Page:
Tuesday and Thursday, 2:00-3:15
Room 202, Warren Weaver Hall
Professor Ernest Davis
- phone: (212) 998-3123
- office: 329 Warren Weaver Hall
- office hours: Monday, Wednesday, 2:30-4:30, or by appointment.
Prerequisites: V22.0201 (Computer Systems Design I) and
V22.0301 (Basic Algorithms)
Stuart Russell and Peter Norvig,
Artificial Intelligence: A Modern Approach, 3rd edition.
(Be sure you get the third edition, which has a blue cover.)
Class mailing list
You should be automatically subscribed to the class email list at
There are many cognitive tasks that people can do easily and almost
unconsciously but that have proven extremely difficult to program on
a computer. Artificial intelligence is the problem of developing
computer systems that can carry out these tasks.
We will focus on three central areas in AI: natural language processing,
representation and reasoning, and learning.
- Problem sets and programming assignments (40% of the grade)
- Midterm (25% of the grade).
- Final Exam (35% of the grade)
- Natural Language Processing (Chap 22,23)
- Search (Chap 3).
- Game Playing (Chap. 5)
- Logic and Automated Reasoning (Chap 7,8)
- Reasoning with Uncertainty (Probabilistic reasoning) (Chap 13,14)
- Machine Learning (Chap 18)
All assignments should be uploaded onto the NYU Classes site. Problem sets
should be in either plain text, PDF, or Word.
Problem sets and programming assignments are due at the beginning of class
on the due date. Problem sets will be
accepted up to a week late with a penalty of 1 point out of 10. Programming
assignments will be accepted up to two weeks late with a penalty of 1 point
out of 10 the first week and 2 points the second week.
Examples of first-order languages and sentences
Guide to Expressing Facts in a First-Order Language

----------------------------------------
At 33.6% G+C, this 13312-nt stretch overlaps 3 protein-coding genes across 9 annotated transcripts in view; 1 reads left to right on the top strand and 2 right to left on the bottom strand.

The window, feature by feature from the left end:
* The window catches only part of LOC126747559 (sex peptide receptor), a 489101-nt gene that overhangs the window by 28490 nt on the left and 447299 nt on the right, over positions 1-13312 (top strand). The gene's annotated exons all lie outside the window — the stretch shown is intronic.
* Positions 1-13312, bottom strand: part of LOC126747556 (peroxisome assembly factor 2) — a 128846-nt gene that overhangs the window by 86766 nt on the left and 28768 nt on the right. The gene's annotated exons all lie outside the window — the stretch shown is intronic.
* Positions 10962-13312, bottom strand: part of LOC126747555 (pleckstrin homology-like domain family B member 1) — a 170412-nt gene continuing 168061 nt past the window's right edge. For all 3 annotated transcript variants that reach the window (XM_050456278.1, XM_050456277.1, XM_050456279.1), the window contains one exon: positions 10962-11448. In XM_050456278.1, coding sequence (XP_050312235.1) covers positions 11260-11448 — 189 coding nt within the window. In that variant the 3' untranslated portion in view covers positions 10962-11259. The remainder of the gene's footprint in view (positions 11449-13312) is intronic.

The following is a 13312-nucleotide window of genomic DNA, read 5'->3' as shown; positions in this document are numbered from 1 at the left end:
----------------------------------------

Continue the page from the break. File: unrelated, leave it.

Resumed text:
Inference in Datalog
Trace of the subroutine "consequences"
1R learning algorithm
Tagging NL text using the K-gram model
The midterm exam will be Thursday, March 13.
Topics on Midterm Exam.
Sample Midterm Exam.
Solutions to Sample Midterm Exam.
The final exam will be Tuesday May 13, 2:00-3:50, WWH 102.
You may discuss any of the assignments with your classmates (or anyone else)
but all work for all assignments must be
entirely your own. Any sharing or copying of assignments will be
considered cheating. By the rules of the College of Arts and Science,
I am required to report any incidents of cheating to the department.
My policy is that the first incident of cheating will result in the
student getting a grade of F for the course.
The second incident, by CAS rules, will result
in a semester suspension from the College.
In general you may not use material found on the web in assignments. If in some particular case, you think it is legitimate to use material found on the web,
consult with me personally. If you think it is legitimate and for whatever
reason are unable to consult with me, then include a specific citation of
where it comes from; that way, it is clear that you had no dishonest
intention in mind. (Your grade may be docked, because you did not do the
assignment yourself, but it will not be treated as cheating.) If it is
determined that you got material from the web, and you did not include
a citation, then that constitutes dishonest concealment of sources, and will
be considered cheating.
CS Department policy on academic dishonesty